En Plein Air (A Stux Invitational)
Stux Gallery is pleased to present En Plein Air, an invitational exhibit that explores the current state of visual art perception. Working from a range of media and inspirations, the showʼs fourteen artists present vividly imagined, observant “peintures sur le motif” that are acutely conscious of the presence of material reality and the continuity of history. They describe the tangible intersection between abstract thought and reality, a terrain that is becoming increasingly integrated yet problematic in contemporary society.
The act of seeing acknowledges the objectʼs visibility and proposes a vantage point for the onlooker. Although the painting process implies interpretation and abstraction, transcribing and emulating the results of the full activation of oneʼs senses was the primary concern for Plein Air painters who ventured into nature in the Nineteenth Century. Today, seeing is a more dynamic activity for artists. The world is saturated with an exploding population, diverging ideologies, infinite versions of history and a permanently increasing quantity of visual and audio information. Architectural engineering has achieved a landscape that approaches fantasy, leaving the division between imaginations witnessed by the Wordsworthian “inward eye” and reality itself difficult to trace. The ostensibly impossible task of seeing the invisible is now a mandatory skill.
While Vik Muniz presents the art of our time as a collage of cultural vestiges that lack traditional expectations of continuously renewed originality, he opts to meticulously reassemble these fragments through seductive twists and turns that, in a surprisingly lighthearted and intentionally self-deprecating manner, urge us to recognise our own limitations. Wei Dong and Sharon Coreʼs works toy with our comforting and often misleading preconceptions of “painting”, and elucidate concerns surrounding the current relationship between the trajectories of art history and the history of non-aesthetic events. Simultaneously, the visions of Noritoshi Hirakawa, Martha Colburn and Alfred Steiner contextualize sexuality in unexpected and often hilarious venues, confronting inherent connections between our knowledge, passions and visual perception.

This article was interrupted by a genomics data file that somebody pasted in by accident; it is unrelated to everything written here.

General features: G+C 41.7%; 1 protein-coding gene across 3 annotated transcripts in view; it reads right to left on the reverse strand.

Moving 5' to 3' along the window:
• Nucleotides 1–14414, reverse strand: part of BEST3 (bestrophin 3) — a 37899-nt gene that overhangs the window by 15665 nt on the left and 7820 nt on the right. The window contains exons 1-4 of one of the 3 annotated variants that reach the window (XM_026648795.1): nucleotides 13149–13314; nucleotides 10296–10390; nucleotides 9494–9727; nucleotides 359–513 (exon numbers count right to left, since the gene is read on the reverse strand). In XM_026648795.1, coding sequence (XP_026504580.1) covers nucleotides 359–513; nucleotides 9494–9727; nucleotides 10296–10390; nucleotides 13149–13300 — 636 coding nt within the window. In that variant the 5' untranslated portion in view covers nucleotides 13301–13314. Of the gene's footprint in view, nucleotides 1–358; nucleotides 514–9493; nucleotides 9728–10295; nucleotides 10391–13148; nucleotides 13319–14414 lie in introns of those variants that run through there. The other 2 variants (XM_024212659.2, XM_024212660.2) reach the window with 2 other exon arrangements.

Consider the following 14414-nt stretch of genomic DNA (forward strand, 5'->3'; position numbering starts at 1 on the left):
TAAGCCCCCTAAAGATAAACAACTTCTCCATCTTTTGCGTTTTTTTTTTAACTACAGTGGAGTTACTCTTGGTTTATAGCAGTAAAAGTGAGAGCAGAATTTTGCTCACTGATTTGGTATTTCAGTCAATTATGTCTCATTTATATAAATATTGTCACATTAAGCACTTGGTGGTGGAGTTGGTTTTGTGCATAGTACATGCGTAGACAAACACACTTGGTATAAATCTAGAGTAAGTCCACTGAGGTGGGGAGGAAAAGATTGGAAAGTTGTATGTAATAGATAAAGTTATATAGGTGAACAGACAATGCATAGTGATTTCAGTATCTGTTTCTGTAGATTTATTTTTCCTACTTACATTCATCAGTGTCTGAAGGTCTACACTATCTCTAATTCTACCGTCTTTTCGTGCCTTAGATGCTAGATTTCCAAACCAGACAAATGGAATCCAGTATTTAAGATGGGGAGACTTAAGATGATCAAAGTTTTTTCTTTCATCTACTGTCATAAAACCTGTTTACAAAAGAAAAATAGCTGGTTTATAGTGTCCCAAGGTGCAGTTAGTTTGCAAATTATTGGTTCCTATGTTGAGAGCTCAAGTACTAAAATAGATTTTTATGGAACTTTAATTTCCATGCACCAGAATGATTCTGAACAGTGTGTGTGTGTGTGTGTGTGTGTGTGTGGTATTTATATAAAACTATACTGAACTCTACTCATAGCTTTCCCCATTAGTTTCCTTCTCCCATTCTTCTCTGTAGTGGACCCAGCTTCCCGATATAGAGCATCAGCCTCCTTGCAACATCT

Seeing – a simple, passive process performed by infants before speaking or walking – is now an active one that requires the spectator to, at least momentarily, claim a point of reference in the endlessly complex cultural, historical and linguistic matrix, and constantly evaluate automatic associations that arise as our mind attempts to fully realized the image of the "sight". Khanlar Gasimov's "I was a Sensitive Mountain" complicates this by introducing the visualisation of language along with our penchant for recognition. Margi Geerlinks and Franciscus & Franciscus create photographs that capture our awareness of timeʼs repercussions and visualize the nonlinear dimension of our emotional time, while Jansson Stegner, Jennifer Reeves, Holly Coulis, Ashley Hope and Eteri Chkadua create highly stylized mise-en-scénes that transport the spectatorsʼ eye to a novelistic, often political para-reality without granting permission for unrestrained escapism.